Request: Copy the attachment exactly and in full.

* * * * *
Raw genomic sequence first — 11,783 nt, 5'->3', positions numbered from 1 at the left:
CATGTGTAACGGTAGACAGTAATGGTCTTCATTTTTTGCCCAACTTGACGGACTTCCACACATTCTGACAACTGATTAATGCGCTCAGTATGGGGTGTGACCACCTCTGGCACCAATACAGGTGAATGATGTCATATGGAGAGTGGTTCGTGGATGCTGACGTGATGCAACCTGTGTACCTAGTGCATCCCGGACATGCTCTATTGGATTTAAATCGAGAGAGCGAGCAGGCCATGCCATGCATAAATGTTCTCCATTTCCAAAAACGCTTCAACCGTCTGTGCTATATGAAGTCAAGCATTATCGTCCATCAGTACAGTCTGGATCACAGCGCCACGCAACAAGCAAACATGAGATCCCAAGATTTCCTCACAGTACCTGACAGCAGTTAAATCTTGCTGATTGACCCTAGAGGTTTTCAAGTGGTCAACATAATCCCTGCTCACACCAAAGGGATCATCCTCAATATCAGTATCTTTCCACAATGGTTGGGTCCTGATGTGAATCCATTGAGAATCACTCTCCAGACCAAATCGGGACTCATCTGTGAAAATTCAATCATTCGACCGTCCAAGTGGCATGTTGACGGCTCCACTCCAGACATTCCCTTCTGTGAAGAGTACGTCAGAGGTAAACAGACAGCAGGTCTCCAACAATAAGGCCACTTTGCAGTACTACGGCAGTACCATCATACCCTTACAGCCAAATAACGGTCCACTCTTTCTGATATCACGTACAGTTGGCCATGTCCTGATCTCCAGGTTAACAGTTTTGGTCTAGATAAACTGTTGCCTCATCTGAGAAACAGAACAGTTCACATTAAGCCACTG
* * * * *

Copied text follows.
Raw genomic sequence first — 11,783 nt, 5'->3', positions numbered from 1 at the left:
CATGTGTAACGGTAGACAGTAATGGTCTTCATTTTTTGCCCAACTTGACGGACTTCCACACATTCTGACAACTGATTAATGCGCTCAGTATGGGGTGTGACCACCTCTGGCACCAATACAGGTGAATGATGTCATATGGAGAGTGGTTCGTGGATGCTGACGTGATGCAACCTGTGTACCTAGTGCATCCCGGACATGCTCTATTGGATTTAAATCGAGAGAGCGAGCAGGCCATGCCATGCATAAATGTTCTCCATTTCCAAAAACGCTTCAACCGTCTGTGCTATATGAAGTCAAGCATTATCGTCCATCAGTACAGTCTGGATCACAGCGCCACGCAACAAGCAAACATGAGATCCCAAGATTTCCTCACAGTACCTGACAGCAGTTAAATCTTGCTGATTGACCCTAGAGGTTTTCAAGTGGTCAACATAATCCCTGCTCACACCAAAGGGATCATCCTCAATATCAGTATCTTTCCACAATGGTTGGGTCCTGATGTGAATCCATTGAGAATCACTCTCCAGACCAAATCGGGACTCATCTGTGAAAATTCAATCATTCGACCGTCCAAGTGGCATGTTGACGGCTCCACTCCAGACATTCCCTTCTGTGAAGAGTACGTCAGAGGTAAACAGACAGCAGGTCTCCAACAATAAGGCCACTTTGCAGTACTACGGCAGTACCATCATACCCTTACAGCCAAATAACGGTCCACTCTTTCTGATATCACGTACAGTTGGCCATGTCCTGATCTCCAGGTTAACAGTTTTGGTCTAGATAAACTGTTGCCTCATCTGAGAAACAGAACAGTTCACATTAAGCCACTG